11 Experiments That Failed is as hilarious as it is messy. Author Jenny Offill and artist Nancy Carpenter combine their talents as one young scientist stretches the limits of curiousity—and her mother's patience!
Offill tells her story through questions, hypotheses, and results, allowing the reader to fill in the narrative blanks.
Question: Can a kid make it through the winter eating only snow and ketchup?
Hypothesis: Ketchup and snow are the only food groups a kid needs.
What Happened: Stomachache. Brain freeze. Love of ketchup wavering.
Carpenter mixes drawings with photographs of real objects to offer a collage of scientific theory gone unchecked. As the title points out, all of these experiments are indeed failures. Some are mere disappointments, such as when testing whether gerbils desire larger wheels. Our test subject is declared too short to ride a ferris wheel.
Other experiments are minor disasters, such as the decision to spray perfume on cheese or placing dirty dishes in the laundry machine!
Obviously this book is benefited by a "DON'T TRY THIS AT HOME" disclaimer, but such content also provides a wonderful opportunity. 11 Experiments That Failed would be a great book to use as a launching point for your own discussion with your child, allowing you to talk about why it might be good to ask an adult before trying anything resembling our heroine's experiments.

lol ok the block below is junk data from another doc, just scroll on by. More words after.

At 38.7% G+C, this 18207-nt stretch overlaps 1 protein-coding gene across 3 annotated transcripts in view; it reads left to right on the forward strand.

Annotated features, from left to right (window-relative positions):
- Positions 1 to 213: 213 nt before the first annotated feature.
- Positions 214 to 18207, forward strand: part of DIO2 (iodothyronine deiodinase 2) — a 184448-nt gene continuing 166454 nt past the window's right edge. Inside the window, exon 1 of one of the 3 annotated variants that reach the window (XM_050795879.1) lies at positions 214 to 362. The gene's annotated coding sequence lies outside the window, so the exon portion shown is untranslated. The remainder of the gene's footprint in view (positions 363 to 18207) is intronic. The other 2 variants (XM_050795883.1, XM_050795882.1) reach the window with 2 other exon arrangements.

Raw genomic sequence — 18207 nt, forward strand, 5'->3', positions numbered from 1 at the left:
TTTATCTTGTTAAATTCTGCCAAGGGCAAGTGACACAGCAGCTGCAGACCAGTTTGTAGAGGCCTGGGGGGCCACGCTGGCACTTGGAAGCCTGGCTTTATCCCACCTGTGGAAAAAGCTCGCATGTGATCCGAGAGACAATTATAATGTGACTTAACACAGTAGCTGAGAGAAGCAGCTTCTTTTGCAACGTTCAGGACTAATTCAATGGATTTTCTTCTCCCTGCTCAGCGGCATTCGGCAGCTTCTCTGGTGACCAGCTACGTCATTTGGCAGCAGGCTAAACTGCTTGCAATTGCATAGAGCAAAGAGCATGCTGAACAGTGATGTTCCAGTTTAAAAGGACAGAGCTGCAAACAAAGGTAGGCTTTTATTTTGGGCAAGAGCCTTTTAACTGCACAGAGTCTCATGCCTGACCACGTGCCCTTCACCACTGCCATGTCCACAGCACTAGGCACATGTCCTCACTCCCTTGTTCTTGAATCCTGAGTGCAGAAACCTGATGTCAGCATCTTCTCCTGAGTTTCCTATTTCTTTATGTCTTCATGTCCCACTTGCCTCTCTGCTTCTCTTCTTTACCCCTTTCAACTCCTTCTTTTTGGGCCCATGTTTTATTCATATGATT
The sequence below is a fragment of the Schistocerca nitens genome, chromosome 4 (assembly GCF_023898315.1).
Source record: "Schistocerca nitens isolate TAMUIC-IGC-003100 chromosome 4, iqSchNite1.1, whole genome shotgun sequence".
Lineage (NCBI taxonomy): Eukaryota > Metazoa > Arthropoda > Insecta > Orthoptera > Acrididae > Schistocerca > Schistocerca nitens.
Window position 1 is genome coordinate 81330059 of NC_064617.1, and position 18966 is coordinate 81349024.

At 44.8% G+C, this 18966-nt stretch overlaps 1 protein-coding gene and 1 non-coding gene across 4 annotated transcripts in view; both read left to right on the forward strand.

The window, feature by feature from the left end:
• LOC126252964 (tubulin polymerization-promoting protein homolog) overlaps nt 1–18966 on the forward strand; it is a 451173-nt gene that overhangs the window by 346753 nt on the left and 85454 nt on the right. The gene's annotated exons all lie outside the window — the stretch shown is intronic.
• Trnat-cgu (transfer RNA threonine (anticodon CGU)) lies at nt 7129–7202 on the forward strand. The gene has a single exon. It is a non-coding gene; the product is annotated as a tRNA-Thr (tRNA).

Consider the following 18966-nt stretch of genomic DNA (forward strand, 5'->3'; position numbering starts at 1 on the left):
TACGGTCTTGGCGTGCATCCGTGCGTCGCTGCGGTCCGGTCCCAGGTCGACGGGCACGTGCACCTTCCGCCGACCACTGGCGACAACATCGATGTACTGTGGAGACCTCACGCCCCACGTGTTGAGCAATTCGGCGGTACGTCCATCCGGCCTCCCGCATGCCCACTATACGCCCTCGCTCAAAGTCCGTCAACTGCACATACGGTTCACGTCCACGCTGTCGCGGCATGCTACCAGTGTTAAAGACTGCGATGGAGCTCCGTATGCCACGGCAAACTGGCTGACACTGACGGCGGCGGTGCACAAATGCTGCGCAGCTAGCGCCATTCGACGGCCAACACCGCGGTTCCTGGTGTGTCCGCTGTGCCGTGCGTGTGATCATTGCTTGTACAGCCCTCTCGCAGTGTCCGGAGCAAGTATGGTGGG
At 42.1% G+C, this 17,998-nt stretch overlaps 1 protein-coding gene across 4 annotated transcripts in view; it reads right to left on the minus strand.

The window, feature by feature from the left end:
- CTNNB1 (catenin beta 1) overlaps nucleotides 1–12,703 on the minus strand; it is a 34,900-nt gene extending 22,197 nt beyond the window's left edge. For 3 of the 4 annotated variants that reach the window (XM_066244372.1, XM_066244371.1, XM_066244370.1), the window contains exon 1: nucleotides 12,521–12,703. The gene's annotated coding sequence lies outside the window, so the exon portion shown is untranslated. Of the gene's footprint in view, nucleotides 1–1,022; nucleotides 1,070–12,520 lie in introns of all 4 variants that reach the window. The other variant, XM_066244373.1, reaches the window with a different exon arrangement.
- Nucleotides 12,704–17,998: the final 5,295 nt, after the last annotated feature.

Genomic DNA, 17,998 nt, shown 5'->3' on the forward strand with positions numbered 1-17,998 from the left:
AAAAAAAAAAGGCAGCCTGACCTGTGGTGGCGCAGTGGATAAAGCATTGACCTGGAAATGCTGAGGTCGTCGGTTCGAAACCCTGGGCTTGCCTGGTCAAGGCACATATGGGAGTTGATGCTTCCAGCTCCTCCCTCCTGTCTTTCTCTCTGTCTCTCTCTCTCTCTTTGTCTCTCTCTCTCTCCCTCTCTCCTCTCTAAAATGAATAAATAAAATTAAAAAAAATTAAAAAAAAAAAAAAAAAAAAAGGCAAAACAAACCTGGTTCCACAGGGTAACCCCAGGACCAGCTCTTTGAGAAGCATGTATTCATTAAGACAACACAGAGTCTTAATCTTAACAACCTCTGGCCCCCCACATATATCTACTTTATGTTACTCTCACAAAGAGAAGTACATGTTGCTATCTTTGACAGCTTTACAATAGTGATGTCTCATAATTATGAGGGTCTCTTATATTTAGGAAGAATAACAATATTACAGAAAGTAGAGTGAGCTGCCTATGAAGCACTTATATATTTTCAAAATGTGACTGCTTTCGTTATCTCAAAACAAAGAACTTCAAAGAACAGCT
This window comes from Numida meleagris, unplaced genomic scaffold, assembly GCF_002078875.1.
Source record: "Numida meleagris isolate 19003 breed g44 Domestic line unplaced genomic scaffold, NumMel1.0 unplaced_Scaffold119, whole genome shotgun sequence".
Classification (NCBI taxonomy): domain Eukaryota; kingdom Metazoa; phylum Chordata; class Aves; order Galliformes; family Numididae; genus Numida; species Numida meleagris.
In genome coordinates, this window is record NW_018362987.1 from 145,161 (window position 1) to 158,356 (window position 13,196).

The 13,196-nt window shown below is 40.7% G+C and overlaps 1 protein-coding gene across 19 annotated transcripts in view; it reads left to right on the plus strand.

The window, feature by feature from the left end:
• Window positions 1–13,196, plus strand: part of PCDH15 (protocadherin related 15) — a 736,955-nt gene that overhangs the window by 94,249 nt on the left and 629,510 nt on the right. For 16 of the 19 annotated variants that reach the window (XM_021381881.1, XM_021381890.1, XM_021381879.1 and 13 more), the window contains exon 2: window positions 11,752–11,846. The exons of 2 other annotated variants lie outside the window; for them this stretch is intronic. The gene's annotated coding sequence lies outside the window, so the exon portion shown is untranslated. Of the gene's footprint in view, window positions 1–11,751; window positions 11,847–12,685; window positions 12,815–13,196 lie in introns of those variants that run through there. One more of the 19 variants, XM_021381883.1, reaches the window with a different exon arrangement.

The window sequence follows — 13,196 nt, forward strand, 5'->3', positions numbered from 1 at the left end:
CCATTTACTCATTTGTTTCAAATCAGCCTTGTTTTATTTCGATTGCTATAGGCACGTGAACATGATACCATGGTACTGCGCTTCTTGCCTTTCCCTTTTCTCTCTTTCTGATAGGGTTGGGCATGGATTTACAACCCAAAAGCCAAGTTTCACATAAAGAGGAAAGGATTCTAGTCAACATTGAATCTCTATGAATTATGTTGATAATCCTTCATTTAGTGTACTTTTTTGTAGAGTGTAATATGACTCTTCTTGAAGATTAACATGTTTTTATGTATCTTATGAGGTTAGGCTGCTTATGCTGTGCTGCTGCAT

If you enjoy this clever book of the pros and cons of unleashed scientific exploration, I suggest Offill and Carpenter's other book, 17 Things I'm Not Allowed to Do Anymore. Our young protagonist forgoes the science in that book yet still receives a deluge of punishment for her ill-conceived actions. The book operates as an older companion to the troublemaking classic No David! Fans of science and humor might enjoy any of our books or videos featuring Bill Nye the Science Guy.
What we get from Offill and Carpenter is a spunky, funny girl who has worthwhile ideas, but who maybe should ask first before bringing them to fruition. Enjoy your ketchup!